What can we learn from the NHS?

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A clue- it's an activity that should be central to any business or organisation.

The answer is... a healthy attitude to customers.

Its easy to assume that pushing to improve customer focus is one of those activities thats seen in the most dynamic, entrepreneurial private companies, thirsty for new business and growth.

But its an activity that should be central to any business or organisation. Even the one that springs to many minds as the hugest, least profit-driven, least thrusting, most monolithic and bureaucratic of the lot: the NHS.

But the NHS is turning to successful companies, as well as leaders from within the health service at home and abroad, in a drive to improve customer focus and the service it offers patients.

A new NHS Confederation report, Great Expectations: what does customer focus mean for the NHS?, released early this summer, highlights examples of excellence in customer focus in organisations including John Lewis, Lloyds Pharmacy, Turning Point and BT as well as health bodies, and draws conclusions for the whole of the health service.

The report was launched as research by Ipsos Mori, commissioned by the NHS Confederation, revealed that 93 per cent of the public think it is important for the NHS to pay more attention to customer services such as friendlier staff, easier appointment booking systems, clearer information about treatment and better bedside manner.

In addition, in a survey of 337 NHS chief executives and chairs, 100 per cent concede that the NHS is not sufficiently customer focused at present. Of those, 43 per cent say a significant change in customer focus is required and 22 per cent believe it needs to be a fundamental change.

Great Expectations says the key to good customer focus is happy staff, as a contented workforce will provide more customer-focused services. The report also emphasises that customer focus needs to be driven from the top of any organisation and NHS leaders must endeavour to make sure that their staff receive job satisfaction. It concludes that a customer-focused workplace will give staff greater confidence and increase their ability to respond to patients needs, as well dealing with the stresses and strains of working life.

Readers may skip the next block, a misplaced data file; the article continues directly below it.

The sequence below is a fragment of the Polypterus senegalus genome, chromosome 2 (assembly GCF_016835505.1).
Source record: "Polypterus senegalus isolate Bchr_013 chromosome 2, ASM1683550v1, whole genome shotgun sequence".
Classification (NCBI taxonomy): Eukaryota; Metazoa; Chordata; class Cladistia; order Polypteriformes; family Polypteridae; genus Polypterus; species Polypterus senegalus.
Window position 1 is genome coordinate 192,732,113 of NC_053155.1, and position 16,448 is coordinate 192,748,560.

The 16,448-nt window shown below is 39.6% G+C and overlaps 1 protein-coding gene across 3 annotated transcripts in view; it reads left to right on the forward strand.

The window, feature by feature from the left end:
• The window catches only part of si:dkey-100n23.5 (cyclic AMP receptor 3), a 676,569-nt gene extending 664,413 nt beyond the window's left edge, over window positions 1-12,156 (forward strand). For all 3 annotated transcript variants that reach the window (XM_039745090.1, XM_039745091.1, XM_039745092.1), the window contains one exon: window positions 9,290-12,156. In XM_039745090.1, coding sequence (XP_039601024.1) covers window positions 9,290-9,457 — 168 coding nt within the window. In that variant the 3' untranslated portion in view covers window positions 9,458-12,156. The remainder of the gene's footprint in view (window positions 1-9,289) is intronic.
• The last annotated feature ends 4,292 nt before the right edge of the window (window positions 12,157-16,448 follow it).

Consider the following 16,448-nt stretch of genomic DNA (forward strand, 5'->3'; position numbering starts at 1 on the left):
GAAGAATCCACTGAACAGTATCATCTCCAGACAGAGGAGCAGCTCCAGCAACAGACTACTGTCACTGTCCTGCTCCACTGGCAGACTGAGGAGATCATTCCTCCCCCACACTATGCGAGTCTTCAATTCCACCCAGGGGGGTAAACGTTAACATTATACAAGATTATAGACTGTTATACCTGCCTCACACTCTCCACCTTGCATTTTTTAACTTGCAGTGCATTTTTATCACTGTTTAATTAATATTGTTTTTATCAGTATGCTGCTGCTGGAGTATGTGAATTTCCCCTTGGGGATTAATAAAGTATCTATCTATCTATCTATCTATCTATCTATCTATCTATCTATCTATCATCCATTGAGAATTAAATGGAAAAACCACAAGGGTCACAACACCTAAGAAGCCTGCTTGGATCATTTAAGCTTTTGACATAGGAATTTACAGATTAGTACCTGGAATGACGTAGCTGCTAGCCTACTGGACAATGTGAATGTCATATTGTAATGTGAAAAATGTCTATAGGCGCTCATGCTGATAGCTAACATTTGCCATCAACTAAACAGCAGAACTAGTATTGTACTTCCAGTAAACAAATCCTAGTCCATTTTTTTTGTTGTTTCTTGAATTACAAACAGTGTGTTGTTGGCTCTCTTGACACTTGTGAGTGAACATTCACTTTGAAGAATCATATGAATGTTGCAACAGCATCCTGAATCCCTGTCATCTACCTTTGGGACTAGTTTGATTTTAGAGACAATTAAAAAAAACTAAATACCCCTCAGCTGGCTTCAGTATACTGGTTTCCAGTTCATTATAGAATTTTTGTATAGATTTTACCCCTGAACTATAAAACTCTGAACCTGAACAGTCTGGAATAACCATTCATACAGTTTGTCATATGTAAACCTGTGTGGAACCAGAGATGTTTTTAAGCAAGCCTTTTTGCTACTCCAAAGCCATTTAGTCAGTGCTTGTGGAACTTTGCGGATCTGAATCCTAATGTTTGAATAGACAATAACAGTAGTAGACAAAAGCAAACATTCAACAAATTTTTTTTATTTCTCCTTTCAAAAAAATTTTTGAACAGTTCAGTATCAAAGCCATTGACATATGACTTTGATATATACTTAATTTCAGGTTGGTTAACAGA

Dr Gill Morgan, chief executive of the NHS Confederation, which represents over 90 per cent of NHS organisations, says: "Customer focus is about doing everything we can to make the patients experience as pleasant, straightforward and unstressful as possible. High satisfaction ratings in patient surveys show that NHS
providers are already doing well in this area, but there is always more that can be done. And in this age of rising expectations, customer focus has become a critical issue for all healthcare providers.

"The report shows that there is a great deal of good practice on excellent customer service – not only from the private and voluntary sectors, but also from within the NHS itself.

"Getting the best outcomes from the care we give to patients is vital but is not sufficient. We must think about the patient experience as a whole. It is about seeing things from the patients point of view and treating them as we would expect to be treated ourselves. Caring as well as curing is not an optional extra it is at the heart of good practice.

"What is striking from this report is that all the examples of excellent customer focus involve giving staff and the systems they work in more attention. As we move towards a more customer-focused health service, staff will have a key role in redesigning systems to ensure they are customer focused."

Among senior figures in organisations that have pursued excellence in customer focus, Simon Fowler, director of customer services with the John Lewis Partnership, echoes the sentiment expressed by Morgan. "You have to see your organisation through the eyes of your customers, and match this to your organisations vision of itself," he says. "Then you can spot the gaps between the two. You have to recognise that gaps do exist and that you need effective arrangements to put them right. What matters is the way you sort it out."

It clearly seems to be a message that is getting through to parts of the NHS, and if this, the very antithesis of a profit-driven organisation can manage to reap the benefits of better customer focus, there can be little excuse for any other business in the land.